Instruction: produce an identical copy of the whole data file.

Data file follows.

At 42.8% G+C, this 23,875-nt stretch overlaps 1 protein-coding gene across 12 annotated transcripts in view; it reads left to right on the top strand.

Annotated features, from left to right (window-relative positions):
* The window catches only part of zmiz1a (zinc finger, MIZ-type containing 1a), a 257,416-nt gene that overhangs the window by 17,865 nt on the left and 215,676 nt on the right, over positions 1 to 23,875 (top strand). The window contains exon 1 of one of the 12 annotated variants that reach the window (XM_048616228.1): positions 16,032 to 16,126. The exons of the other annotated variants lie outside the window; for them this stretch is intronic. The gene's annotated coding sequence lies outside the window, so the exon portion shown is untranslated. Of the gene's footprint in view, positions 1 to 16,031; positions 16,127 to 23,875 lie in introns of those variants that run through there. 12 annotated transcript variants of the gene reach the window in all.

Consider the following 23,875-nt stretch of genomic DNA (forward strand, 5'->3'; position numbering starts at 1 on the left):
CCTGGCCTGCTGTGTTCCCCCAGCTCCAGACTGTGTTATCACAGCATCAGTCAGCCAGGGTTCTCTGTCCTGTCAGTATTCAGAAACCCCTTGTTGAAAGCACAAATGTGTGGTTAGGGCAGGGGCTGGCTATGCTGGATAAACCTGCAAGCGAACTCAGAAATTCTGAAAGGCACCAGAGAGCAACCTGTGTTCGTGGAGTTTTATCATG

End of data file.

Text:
At 42.8% G+C, this 23,875-nt stretch overlaps 1 protein-coding gene across 12 annotated transcripts in view; it reads left to right on the top strand.

Annotated features, from left to right (window-relative positions):
* The window catches only part of zmiz1a (zinc finger, MIZ-type containing 1a), a 257,416-nt gene that overhangs the window by 17,865 nt on the left and 215,676 nt on the right, over positions 1 to 23,875 (top strand). The window contains exon 1 of one of the 12 annotated variants that reach the window (XM_048616228.1): positions 16,032 to 16,126. The exons of the other annotated variants lie outside the window; for them this stretch is intronic. The gene's annotated coding sequence lies outside the window, so the exon portion shown is untranslated. Of the gene's footprint in view, positions 1 to 16,031; positions 16,127 to 23,875 lie in introns of those variants that run through there. 12 annotated transcript variants of the gene reach the window in all.

Consider the following 23,875-nt stretch of genomic DNA (forward strand, 5'->3'; position numbering starts at 1 on the left):
CCTGGCCTGCTGTGTTCCCCCAGCTCCAGACTGTGTTATCACAGCATCAGTCAGCCAGGGTTCTCTGTCCTGTCAGTATTCAGAAACCCCTTGTTGAAAGCACAAATGTGTGGTTAGGGCAGGGGCTGGCTATGCTGGATAAACCTGCAAGCGAACTCAGAAATTCTGAAAGGCACCAGAGAGCAACCTGTGTTCGTGGAGTTTTATCATG